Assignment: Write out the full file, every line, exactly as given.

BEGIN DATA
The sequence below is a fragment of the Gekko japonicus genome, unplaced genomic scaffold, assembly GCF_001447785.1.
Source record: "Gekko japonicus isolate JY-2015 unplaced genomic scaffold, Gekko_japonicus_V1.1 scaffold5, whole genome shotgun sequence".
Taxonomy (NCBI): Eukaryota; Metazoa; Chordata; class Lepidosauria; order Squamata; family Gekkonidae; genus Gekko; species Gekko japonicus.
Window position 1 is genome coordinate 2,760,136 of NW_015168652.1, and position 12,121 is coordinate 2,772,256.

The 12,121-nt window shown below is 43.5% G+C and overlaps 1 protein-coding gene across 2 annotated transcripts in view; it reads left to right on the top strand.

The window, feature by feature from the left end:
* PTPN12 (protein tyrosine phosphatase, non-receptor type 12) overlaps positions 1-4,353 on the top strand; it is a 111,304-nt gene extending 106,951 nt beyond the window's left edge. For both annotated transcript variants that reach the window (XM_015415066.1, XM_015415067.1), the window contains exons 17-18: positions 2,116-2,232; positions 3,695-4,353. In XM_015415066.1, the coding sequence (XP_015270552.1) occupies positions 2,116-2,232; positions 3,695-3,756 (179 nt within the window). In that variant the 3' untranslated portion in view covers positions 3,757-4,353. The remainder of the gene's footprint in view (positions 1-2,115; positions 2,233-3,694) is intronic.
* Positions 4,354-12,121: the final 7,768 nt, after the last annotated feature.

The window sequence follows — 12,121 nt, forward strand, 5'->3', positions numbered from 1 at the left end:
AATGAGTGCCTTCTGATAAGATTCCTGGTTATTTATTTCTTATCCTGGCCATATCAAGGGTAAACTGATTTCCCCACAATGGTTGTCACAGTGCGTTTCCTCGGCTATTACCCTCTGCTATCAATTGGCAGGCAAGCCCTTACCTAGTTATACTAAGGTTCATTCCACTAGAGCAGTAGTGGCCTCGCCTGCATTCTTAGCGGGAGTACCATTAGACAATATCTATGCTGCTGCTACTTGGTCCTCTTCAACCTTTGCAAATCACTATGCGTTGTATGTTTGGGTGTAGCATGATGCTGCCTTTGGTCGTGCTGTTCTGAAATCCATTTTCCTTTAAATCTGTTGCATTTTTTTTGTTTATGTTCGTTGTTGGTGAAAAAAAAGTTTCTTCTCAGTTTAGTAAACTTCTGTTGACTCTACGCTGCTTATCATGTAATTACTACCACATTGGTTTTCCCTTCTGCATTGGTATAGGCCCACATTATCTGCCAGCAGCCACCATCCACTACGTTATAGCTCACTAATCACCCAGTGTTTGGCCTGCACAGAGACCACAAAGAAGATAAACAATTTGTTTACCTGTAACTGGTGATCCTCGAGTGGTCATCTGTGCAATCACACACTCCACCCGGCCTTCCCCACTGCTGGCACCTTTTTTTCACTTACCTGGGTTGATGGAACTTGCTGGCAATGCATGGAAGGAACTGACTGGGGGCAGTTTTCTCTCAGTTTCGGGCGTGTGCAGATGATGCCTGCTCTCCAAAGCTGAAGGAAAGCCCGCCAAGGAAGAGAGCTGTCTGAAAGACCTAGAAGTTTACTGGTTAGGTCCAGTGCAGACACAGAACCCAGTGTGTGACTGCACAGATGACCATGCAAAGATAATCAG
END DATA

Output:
The sequence below is a fragment of the Gekko japonicus genome, unplaced genomic scaffold, assembly GCF_001447785.1.
Source record: "Gekko japonicus isolate JY-2015 unplaced genomic scaffold, Gekko_japonicus_V1.1 scaffold5, whole genome shotgun sequence".
Taxonomy (NCBI): Eukaryota; Metazoa; Chordata; class Lepidosauria; order Squamata; family Gekkonidae; genus Gekko; species Gekko japonicus.
Window position 1 is genome coordinate 2,760,136 of NW_015168652.1, and position 12,121 is coordinate 2,772,256.

The 12,121-nt window shown below is 43.5% G+C and overlaps 1 protein-coding gene across 2 annotated transcripts in view; it reads left to right on the top strand.

The window, feature by feature from the left end:
* PTPN12 (protein tyrosine phosphatase, non-receptor type 12) overlaps positions 1-4,353 on the top strand; it is a 111,304-nt gene extending 106,951 nt beyond the window's left edge. For both annotated transcript variants that reach the window (XM_015415066.1, XM_015415067.1), the window contains exons 17-18: positions 2,116-2,232; positions 3,695-4,353. In XM_015415066.1, the coding sequence (XP_015270552.1) occupies positions 2,116-2,232; positions 3,695-3,756 (179 nt within the window). In that variant the 3' untranslated portion in view covers positions 3,757-4,353. The remainder of the gene's footprint in view (positions 1-2,115; positions 2,233-3,694) is intronic.
* Positions 4,354-12,121: the final 7,768 nt, after the last annotated feature.

The window sequence follows — 12,121 nt, forward strand, 5'->3', positions numbered from 1 at the left end:
AATGAGTGCCTTCTGATAAGATTCCTGGTTATTTATTTCTTATCCTGGCCATATCAAGGGTAAACTGATTTCCCCACAATGGTTGTCACAGTGCGTTTCCTCGGCTATTACCCTCTGCTATCAATTGGCAGGCAAGCCCTTACCTAGTTATACTAAGGTTCATTCCACTAGAGCAGTAGTGGCCTCGCCTGCATTCTTAGCGGGAGTACCATTAGACAATATCTATGCTGCTGCTACTTGGTCCTCTTCAACCTTTGCAAATCACTATGCGTTGTATGTTTGGGTGTAGCATGATGCTGCCTTTGGTCGTGCTGTTCTGAAATCCATTTTCCTTTAAATCTGTTGCATTTTTTTTGTTTATGTTCGTTGTTGGTGAAAAAAAAGTTTCTTCTCAGTTTAGTAAACTTCTGTTGACTCTACGCTGCTTATCATGTAATTACTACCACATTGGTTTTCCCTTCTGCATTGGTATAGGCCCACATTATCTGCCAGCAGCCACCATCCACTACGTTATAGCTCACTAATCACCCAGTGTTTGGCCTGCACAGAGACCACAAAGAAGATAAACAATTTGTTTACCTGTAACTGGTGATCCTCGAGTGGTCATCTGTGCAATCACACACTCCACCCGGCCTTCCCCACTGCTGGCACCTTTTTTTCACTTACCTGGGTTGATGGAACTTGCTGGCAATGCATGGAAGGAACTGACTGGGGGCAGTTTTCTCTCAGTTTCGGGCGTGTGCAGATGATGCCTGCTCTCCAAAGCTGAAGGAAAGCCCGCCAAGGAAGAGAGCTGTCTGAAAGACCTAGAAGTTTACTGGTTAGGTCCAGTGCAGACACAGAACCCAGTGTGTGACTGCACAGATGACCATGCAAAGATAATCAG